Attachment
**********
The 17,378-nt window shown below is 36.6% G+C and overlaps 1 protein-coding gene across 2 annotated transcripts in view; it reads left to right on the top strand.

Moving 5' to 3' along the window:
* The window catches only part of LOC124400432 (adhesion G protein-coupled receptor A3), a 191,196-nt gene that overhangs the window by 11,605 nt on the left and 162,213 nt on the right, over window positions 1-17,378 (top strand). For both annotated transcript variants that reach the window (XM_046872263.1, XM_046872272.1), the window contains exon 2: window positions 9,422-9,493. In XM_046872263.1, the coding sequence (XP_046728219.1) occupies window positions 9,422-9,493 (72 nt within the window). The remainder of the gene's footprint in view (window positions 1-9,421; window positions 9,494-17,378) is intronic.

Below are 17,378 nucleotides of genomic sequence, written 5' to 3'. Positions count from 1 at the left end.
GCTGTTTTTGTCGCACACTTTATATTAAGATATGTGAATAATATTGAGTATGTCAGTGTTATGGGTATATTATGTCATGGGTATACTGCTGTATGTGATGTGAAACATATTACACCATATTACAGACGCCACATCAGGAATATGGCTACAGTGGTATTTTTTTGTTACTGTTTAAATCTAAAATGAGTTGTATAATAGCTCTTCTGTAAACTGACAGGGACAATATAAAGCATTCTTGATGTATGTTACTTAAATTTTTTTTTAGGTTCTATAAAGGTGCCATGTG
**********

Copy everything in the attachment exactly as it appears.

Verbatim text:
The 17,378-nt window shown below is 36.6% G+C and overlaps 1 protein-coding gene across 2 annotated transcripts in view; it reads left to right on the top strand.

Moving 5' to 3' along the window:
* The window catches only part of LOC124400432 (adhesion G protein-coupled receptor A3), a 191,196-nt gene that overhangs the window by 11,605 nt on the left and 162,213 nt on the right, over window positions 1-17,378 (top strand). For both annotated transcript variants that reach the window (XM_046872263.1, XM_046872272.1), the window contains exon 2: window positions 9,422-9,493. In XM_046872263.1, the coding sequence (XP_046728219.1) occupies window positions 9,422-9,493 (72 nt within the window). The remainder of the gene's footprint in view (window positions 1-9,421; window positions 9,494-17,378) is intronic.

Below are 17,378 nucleotides of genomic sequence, written 5' to 3'. Positions count from 1 at the left end.
GCTGTTTTTGTCGCACACTTTATATTAAGATATGTGAATAATATTGAGTATGTCAGTGTTATGGGTATATTATGTCATGGGTATACTGCTGTATGTGATGTGAAACATATTACACCATATTACAGACGCCACATCAGGAATATGGCTACAGTGGTATTTTTTTGTTACTGTTTAAATCTAAAATGAGTTGTATAATAGCTCTTCTGTAAACTGACAGGGACAATATAAAGCATTCTTGATGTATGTTACTTAAATTTTTTTTTAGGTTCTATAAAGGTGCCATGTG